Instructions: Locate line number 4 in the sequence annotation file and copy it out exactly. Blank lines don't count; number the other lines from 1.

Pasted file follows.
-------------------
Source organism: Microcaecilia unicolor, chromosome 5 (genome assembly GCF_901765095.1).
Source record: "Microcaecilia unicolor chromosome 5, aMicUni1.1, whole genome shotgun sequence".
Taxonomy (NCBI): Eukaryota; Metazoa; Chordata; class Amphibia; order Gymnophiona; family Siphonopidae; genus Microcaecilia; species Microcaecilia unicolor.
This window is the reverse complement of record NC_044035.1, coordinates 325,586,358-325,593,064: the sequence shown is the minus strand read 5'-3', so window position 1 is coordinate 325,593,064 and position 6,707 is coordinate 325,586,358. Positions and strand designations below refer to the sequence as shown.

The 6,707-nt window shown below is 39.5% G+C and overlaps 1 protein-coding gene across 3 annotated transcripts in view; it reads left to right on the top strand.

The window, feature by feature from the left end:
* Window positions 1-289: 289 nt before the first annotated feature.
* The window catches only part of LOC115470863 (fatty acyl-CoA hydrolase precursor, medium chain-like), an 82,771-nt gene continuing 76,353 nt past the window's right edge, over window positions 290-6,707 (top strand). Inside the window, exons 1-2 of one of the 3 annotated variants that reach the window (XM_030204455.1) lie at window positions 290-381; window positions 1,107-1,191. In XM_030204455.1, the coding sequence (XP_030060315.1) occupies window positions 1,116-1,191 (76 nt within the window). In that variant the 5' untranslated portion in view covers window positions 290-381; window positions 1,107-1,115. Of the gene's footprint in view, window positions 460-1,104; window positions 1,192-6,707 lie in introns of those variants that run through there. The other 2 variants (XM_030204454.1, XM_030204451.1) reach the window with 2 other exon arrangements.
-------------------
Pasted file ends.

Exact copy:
This window is the reverse complement of record NC_044035.1, coordinates 325,586,358-325,593,064: the sequence shown is the minus strand read 5'-3', so window position 1 is coordinate 325,593,064 and position 6,707 is coordinate 325,586,358. Positions and strand designations below refer to the sequence as shown.